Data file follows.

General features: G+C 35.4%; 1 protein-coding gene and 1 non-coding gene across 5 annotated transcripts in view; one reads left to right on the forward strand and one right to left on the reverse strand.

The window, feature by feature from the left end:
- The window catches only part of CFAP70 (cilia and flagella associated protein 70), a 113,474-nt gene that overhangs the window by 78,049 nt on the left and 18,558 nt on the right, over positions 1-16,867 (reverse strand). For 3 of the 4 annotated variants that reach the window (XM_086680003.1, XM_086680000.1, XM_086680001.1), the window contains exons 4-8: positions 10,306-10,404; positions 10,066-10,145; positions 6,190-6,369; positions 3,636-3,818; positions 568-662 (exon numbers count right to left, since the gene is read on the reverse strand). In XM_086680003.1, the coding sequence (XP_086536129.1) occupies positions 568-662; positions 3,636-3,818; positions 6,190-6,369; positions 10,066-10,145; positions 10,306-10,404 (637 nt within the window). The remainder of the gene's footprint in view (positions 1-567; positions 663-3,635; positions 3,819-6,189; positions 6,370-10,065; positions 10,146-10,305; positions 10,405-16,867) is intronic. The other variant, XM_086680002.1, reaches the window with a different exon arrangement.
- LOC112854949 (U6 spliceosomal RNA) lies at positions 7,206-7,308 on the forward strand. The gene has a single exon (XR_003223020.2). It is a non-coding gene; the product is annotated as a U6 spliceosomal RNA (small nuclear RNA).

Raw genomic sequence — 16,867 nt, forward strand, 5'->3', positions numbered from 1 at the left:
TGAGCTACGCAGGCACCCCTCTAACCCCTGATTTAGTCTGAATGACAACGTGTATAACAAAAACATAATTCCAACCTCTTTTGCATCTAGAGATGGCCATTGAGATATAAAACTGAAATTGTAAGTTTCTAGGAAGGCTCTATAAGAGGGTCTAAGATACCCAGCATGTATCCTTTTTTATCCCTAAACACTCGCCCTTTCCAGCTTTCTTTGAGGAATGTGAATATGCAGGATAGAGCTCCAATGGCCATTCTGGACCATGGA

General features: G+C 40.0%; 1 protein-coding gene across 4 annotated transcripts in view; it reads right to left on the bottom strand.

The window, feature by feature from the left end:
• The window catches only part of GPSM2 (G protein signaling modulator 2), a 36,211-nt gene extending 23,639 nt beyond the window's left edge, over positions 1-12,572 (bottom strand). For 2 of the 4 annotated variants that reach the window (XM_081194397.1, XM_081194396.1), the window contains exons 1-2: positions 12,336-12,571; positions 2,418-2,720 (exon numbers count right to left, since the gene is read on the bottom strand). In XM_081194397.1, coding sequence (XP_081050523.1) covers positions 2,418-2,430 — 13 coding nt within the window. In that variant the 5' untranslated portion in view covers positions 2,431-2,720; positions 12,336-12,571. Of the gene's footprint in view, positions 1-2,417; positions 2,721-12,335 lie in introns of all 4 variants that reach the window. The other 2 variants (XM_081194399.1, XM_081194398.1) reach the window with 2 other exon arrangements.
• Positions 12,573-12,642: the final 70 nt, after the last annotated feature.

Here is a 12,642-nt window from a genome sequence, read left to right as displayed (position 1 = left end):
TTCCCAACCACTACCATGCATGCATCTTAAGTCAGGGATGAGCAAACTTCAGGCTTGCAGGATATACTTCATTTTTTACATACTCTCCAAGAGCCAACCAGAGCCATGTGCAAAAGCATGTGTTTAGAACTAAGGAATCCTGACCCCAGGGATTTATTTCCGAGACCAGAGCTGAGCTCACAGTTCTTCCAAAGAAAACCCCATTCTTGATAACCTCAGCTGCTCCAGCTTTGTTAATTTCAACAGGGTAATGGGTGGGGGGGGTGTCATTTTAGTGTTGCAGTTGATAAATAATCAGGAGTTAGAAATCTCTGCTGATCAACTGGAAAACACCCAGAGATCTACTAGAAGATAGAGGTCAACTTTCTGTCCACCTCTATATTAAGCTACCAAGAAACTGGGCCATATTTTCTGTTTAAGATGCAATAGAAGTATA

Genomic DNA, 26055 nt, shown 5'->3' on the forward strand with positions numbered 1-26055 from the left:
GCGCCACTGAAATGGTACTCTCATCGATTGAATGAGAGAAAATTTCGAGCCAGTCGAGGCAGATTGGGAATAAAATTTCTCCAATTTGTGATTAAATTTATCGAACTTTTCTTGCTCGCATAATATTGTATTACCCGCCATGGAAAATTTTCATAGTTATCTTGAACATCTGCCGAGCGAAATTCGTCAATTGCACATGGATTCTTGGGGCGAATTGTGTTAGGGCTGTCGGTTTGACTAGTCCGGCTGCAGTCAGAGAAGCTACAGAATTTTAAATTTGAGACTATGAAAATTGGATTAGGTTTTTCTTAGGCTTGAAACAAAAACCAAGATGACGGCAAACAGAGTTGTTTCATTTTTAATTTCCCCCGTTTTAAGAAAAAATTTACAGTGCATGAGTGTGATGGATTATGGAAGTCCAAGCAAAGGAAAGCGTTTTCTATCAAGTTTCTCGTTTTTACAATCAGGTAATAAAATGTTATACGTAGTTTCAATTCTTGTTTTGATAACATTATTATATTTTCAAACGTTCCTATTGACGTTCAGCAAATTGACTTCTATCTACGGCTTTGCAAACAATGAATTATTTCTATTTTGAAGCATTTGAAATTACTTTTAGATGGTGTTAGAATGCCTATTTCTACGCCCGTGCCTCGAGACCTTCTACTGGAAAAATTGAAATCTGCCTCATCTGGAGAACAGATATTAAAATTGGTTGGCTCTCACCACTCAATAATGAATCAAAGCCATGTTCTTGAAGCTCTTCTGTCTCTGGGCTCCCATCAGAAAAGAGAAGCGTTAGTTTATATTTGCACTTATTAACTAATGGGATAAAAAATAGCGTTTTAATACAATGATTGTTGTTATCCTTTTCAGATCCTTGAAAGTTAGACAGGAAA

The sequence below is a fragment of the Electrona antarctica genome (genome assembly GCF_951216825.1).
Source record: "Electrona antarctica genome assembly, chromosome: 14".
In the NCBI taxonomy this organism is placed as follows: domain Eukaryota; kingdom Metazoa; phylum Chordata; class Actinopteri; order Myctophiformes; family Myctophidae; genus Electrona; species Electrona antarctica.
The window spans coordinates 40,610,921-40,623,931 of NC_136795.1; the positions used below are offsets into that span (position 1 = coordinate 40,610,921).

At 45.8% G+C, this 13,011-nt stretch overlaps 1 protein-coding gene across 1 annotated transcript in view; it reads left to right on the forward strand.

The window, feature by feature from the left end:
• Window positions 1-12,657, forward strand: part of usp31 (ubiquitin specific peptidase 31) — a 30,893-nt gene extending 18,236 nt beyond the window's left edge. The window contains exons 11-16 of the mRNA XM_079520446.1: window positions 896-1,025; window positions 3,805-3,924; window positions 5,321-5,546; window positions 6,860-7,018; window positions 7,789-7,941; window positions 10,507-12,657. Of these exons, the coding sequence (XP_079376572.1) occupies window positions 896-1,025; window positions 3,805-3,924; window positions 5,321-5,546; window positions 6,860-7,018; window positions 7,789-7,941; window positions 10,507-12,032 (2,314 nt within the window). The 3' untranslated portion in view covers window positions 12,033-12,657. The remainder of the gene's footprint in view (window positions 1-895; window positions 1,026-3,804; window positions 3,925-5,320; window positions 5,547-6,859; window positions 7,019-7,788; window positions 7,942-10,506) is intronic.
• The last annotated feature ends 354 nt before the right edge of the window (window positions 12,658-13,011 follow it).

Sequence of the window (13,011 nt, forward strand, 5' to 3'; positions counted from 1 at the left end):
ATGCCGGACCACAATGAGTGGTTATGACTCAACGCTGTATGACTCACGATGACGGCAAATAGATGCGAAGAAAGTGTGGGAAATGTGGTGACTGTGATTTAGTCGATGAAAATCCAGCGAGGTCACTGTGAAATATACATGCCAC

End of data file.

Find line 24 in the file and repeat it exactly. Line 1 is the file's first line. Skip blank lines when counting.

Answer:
ATGCCGGACCACAATGAGTGGTTATGACTCAACGCTGTATGACTCACGATGACGGCAAATAGATGCGAAGAAAGTGTGGGAAATGTGGTGACTGTGATTTAGTCGATGAAAATCCAGCGAGGTCACTGTGAAATATACATGCCAC